Carefree California: Cliff May and the Romance of the Ranch House
The Art, Design & Architecture Museum presented the first major exhibition based on the work of Cliff May, the designer who popularized the ranch house and made it an icon of casual California living in the post-war era. The exhibition was co-curated by Jocelyn Gibbs, Curator Emeritus of the AD&A Museum's Architecture and Design Collection, and historian Nicholas Olsberg. The curatorial team included Christina Chiang, Laura Dizerega, Marta Faust, and Melinda Gandara. The exhibition was on display in the Museum from February 2012 until June 2012.
The physical exhibition and accompanying catalog examined the modernization of the ranch tradition and its transition from regional designs in adobe, brick, tile, and stucco to the modest wood and glass tract house of the forties, to the near-minimal system-built ranches May designed and sold in the late 1950s and, finally, to his luxury ranch houses. Carefree California is based on the Cliff May archive and also draws upon the archives of more than twenty additional California architects, all part of the AD&A Museum's Architecture and Design Collection. The following scholars served as advisors to the exhibition and contributed essays to the catalog: Nicholas Olsberg, Eric John Abrahamson, Alice T. Friedman, Elyse Gonzales, Karal Ann Marling, Katherine Kaford Papineau, and Bruce Robertson. Additional information about the exhibition catalog can be found here.
The exhibition was generously supported by the Getty Foundation, and the Henry Luce Foundation. Additional support came from ARC (American Reprographics Company), Bank of America, and Gensler.
Carefree California was part of Pacific Standard Time. This unprecedented collaboration, initiated by the Getty, brought together more than sixty cultural institutions from across Southern California for six months beginning October 2011 to tell the story of the birth of the L.A. art scene.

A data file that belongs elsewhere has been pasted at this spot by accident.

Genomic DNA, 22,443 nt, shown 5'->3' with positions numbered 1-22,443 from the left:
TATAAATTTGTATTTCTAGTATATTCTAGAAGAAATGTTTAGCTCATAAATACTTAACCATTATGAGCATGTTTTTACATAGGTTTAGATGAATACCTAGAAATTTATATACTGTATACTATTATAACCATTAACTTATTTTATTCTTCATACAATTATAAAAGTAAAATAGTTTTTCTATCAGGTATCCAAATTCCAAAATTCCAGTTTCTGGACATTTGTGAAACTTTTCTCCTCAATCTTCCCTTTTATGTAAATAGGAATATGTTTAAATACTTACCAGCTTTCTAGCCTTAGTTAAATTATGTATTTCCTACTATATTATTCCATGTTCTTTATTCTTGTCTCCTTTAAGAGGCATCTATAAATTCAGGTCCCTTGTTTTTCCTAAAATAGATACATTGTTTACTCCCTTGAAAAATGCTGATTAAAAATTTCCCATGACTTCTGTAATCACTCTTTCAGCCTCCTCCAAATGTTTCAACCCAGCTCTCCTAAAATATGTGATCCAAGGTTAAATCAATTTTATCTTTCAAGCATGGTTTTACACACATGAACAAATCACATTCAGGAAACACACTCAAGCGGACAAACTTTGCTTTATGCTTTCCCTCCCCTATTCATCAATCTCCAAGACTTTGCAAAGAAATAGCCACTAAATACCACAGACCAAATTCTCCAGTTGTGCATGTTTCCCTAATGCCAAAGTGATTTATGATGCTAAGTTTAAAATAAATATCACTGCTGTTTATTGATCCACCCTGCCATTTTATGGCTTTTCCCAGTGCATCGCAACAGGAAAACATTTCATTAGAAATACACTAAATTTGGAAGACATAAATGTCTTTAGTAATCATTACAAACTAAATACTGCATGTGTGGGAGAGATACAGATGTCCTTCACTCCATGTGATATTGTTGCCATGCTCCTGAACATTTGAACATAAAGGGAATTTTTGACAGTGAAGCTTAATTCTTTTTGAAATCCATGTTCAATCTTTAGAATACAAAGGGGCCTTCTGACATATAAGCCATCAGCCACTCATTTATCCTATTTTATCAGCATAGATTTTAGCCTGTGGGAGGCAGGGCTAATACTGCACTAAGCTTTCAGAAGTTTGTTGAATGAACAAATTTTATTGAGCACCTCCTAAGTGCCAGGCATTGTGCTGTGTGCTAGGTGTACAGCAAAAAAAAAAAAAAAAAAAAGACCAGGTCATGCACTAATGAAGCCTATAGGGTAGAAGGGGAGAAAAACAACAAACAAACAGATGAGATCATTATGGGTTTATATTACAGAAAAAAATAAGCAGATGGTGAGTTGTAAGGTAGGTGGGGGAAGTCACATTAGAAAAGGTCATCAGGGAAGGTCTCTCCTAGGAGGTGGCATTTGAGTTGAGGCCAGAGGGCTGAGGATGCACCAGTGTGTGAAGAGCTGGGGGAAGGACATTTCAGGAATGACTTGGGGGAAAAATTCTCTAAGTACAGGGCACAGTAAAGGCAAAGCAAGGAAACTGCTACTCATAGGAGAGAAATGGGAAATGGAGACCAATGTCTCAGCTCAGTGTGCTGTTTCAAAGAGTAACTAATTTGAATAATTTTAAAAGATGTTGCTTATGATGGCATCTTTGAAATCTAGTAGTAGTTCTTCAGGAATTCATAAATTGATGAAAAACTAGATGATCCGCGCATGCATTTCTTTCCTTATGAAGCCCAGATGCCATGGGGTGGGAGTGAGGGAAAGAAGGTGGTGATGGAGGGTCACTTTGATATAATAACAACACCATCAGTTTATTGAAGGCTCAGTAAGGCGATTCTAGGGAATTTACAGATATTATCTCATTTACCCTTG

Cliff May (1908–1989) is a legendary figure in Southern California; his very name evokes the ranch house. A sixth-generation Californian with connections to many of the land grant families of Southern California, May created an everyday architecture that drew upon the romance of Old California and exploited the post-World War II building boom. An un-trained designer and canny salesman, May created houses that he wanted to live in; the five he designed for himself and his family perfectly illustrate his thinking about the ranch type house, which he defined as “if it lives like a ranch house, it is a ranch house."
Attuned to a broad popular taste, his designs were successful as tract house models, middle and upper-middle class urban “ranches,” and luxury custom homes. May built throughout California, elsewhere in the country, and even in other parts of the world. Elizabeth Gordon, the editor of House Beautiful during the 1940s and 1950s, succinctly described the popular appeal of Cliff May’s designs when she wrote that his houses were “modern without looking it.”
The popular media, represented by publications such as the Western-focused Sunset magazine, Good Housekeeping, House and Garden, Popular Mechanics, and House Beautiful among others, helped May articulate his fierce beliefs about how people ought to live. Magazines began to publish May’s work beginning in 1936 and in the postwar period turned the California ranch house into an American symbol of freedom and “lifestyle.”
Clifford Magee May (1908–1989) was a performer before he was an architect/builder, and for him, a house was always both a home and a stage. May’s energy, intelligence, and enthusiasm allowed him to play many roles during his life: jazz band leader, daredevil pilot (and member of the Aviation Country Club of California) with his own plane; horseman and member of the Ranchos Visitadores (a private riding club in the Santa Ynez Valley); publicist; and author—as well as one of the most prolific builders and designers in California during half of the twentieth century. But the role he perfected was that of an “old Californian,” a man of the West, free and easy in his living, relaxed and without social pretension, enjoying his friends, his family, his horses, and his cars.
May came by his interest in ranch houses naturally: he and his many cousins spent summers living with their Aunt Jane, who held a life-time lease on part of the Las Flores Ranch, the largest parcel of the Santa Margarita y Las Flores Ranch in northern San Diego County. His heritage on his mother’s side extended back to Jose Antonio Estudillo, whose house became the legendary marriage place of Ramona, the fictional heroine of the novel of the same name. On that side of the family then, May lived intimately with the romance and realities of old-time California ranch life and during his career, tried to recreate the romance of California for others.